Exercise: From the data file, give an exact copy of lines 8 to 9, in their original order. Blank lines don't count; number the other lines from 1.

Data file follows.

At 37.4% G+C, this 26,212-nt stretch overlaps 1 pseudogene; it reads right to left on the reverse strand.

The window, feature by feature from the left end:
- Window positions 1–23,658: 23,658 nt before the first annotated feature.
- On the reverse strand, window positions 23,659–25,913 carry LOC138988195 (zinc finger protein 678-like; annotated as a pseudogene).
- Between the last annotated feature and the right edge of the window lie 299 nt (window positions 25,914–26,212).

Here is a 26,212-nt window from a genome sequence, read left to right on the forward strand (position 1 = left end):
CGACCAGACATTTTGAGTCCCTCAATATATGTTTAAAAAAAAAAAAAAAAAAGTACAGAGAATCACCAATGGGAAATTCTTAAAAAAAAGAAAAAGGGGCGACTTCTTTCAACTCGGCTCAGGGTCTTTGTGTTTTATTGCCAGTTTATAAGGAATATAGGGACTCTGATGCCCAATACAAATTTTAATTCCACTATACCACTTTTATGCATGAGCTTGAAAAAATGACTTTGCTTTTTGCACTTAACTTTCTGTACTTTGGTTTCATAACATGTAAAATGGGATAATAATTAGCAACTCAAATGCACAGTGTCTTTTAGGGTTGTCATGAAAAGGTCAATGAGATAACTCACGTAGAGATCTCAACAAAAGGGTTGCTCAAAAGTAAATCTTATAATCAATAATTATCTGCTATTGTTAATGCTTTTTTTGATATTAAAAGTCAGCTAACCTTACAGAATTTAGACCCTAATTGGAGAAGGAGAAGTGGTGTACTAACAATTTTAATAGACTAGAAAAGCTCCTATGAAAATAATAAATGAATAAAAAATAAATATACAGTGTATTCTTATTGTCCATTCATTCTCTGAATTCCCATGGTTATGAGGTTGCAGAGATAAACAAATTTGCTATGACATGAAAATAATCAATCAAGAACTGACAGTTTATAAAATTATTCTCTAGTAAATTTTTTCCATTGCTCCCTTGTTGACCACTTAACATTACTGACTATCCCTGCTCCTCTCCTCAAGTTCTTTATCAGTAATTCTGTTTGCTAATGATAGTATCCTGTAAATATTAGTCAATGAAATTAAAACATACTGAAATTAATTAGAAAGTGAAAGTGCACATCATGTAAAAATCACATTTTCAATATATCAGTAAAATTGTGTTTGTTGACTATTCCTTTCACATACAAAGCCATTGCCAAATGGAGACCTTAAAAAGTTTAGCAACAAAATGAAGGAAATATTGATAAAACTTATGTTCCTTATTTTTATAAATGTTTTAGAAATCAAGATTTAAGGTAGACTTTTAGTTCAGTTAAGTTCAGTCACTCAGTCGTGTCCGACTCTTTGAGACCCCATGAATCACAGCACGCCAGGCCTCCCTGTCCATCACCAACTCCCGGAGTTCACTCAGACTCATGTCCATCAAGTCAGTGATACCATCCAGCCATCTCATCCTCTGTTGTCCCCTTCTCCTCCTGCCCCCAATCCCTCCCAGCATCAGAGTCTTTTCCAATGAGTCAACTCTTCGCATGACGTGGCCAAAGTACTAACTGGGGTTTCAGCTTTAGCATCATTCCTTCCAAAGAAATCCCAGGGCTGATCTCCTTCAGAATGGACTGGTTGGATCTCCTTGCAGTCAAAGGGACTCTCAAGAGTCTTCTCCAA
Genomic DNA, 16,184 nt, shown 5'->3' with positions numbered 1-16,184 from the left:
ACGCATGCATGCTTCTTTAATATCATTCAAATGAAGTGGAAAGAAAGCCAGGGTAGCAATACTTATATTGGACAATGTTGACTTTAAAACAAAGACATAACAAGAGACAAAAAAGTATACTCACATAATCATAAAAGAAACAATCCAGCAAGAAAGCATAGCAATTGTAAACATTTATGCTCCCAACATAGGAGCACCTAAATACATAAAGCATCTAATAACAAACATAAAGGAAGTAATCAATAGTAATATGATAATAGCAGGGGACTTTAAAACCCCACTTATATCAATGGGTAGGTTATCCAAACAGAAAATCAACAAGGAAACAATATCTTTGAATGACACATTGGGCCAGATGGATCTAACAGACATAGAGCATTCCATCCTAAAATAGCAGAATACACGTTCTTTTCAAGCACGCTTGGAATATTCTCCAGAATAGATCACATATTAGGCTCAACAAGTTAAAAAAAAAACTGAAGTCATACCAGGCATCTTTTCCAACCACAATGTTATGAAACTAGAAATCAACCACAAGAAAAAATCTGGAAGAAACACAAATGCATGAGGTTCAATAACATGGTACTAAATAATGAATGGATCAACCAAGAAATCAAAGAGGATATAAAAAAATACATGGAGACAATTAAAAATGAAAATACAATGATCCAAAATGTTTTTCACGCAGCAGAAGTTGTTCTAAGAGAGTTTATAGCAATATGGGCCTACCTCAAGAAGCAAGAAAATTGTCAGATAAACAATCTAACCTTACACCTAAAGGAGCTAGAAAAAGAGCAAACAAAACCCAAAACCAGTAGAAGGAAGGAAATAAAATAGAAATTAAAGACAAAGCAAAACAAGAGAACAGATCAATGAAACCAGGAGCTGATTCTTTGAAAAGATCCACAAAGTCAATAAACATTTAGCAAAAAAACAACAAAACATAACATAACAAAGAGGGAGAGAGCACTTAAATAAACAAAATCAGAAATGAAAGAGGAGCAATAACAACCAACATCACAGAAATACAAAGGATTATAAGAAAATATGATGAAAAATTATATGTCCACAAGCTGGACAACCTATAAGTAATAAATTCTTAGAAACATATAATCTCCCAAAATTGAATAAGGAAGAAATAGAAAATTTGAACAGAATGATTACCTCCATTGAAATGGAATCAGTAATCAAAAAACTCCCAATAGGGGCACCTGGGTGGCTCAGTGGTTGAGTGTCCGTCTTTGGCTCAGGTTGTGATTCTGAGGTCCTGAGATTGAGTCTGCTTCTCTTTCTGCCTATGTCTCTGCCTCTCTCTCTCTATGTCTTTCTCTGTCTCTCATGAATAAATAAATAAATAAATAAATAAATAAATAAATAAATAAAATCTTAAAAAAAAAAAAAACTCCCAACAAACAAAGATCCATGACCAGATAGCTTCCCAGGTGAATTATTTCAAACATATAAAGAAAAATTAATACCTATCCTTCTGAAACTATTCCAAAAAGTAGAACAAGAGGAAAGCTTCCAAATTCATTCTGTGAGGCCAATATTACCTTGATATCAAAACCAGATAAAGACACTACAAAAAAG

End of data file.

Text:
Genomic DNA, 16,184 nt, shown 5'->3' with positions numbered 1-16,184 from the left:
ACGCATGCATGCTTCTTTAATATCATTCAAATGAAGTGGAAAGAAAGCCAGGGTAGCAATACTTATATTGGACAATGTTGACTTTAAAACAAAGACATAACAAGAGACAAAAAAGTATACTCACATAATCATAAAAGAAACAATCCAGCAAGAAAGCATAGCAATTGTAAACATTTATGCTCCCAACATAGGAGCACCTAAATACATAAAGCATCTAATAACAAACATAAAGGAAGTAATCAATAGTAATATGATAATAGCAGGGGACTTTAAAACCCCACTTATATCAATGGGTAGGTTATCCAAACAGAAAATCAACAAGGAAACAATATCTTTGAATGACACATTGGGCCAGATGGATCTAACAGACATAGAGCATTCCATCCTAAAATAGCAGAATACACGTTCTTTTCAAGCACGCTTGGAATATTCTCCAGAATAGATCACATATTAGGCTCAACAAGTTAAAAAAAAAACTGAAGTCATACCAGGCATCTTTTCCAACCACAATGTTATGAAACTAGAAATCAACCACAAGAAAAAATCTGGAAGAAACACAAATGCATGAGGTTCAATAACATGGTACTAAATAATGAATGGATCAACCAAGAAATCAAAGAGGATATAAAAAAATACATGGAGACAATTAAAAATGAAAATACAATGATCCAAAATGTTTTTCACGCAGCAGAAGTTGTTCTAAGAGAGTTTATAGCAATATGGGCCTACCTCAAGAAGCAAGAAAATTGTCAGATAAACAATCTAACCTTACACCTAAAGGAGCTAGAAAAAGAGCAAACAAAACCCAAAACCAGTAGAAGGAAGGAAATAAAATAGAAATTAAAGACAAAGCAAAACAAGAGAACAGATCAATGAAACCAGGAGCTGATTCTTTGAAAAGATCCACAAAGTCAATAAACATTTAGCAAAAAAACAACAAAACATAACATAACAAAGAGGGAGAGAGCACTTAAATAAACAAAATCAGAAATGAAAGAGGAGCAATAACAACCAACATCACAGAAATACAAAGGATTATAAGAAAATATGATGAAAAATTATATGTCCACAAGCTGGACAACCTATAAGTAATAAATTCTTAGAAACATATAATCTCCCAAAATTGAATAAGGAAGAAATAGAAAATTTGAACAGAATGATTACCTCCATTGAAATGGAATCAGTAATCAAAAAACTCCCAATAGGGGCACCTGGGTGGCTCAGTGGTTGAGTGTCCGTCTTTGGCTCAGGTTGTGATTCTGAGGTCCTGAGATTGAGTCTGCTTCTCTTTCTGCCTATGTCTCTGCCTCTCTCTCTCTATGTCTTTCTCTGTCTCTCATGAATAAATAAATAAATAAATAAATAAATAAATAAATAAATAAAATCTTAAAAAAAAAAAAAACTCCCAACAAACAAAGATCCATGACCAGATAGCTTCCCAGGTGAATTATTTCAAACATATAAAGAAAAATTAATACCTATCCTTCTGAAACTATTCCAAAAAGTAGAACAAGAGGAAAGCTTCCAAATTCATTCTGTGAGGCCAATATTACCTTGATATCAAAACCAGATAAAGACACTACAAAAAAG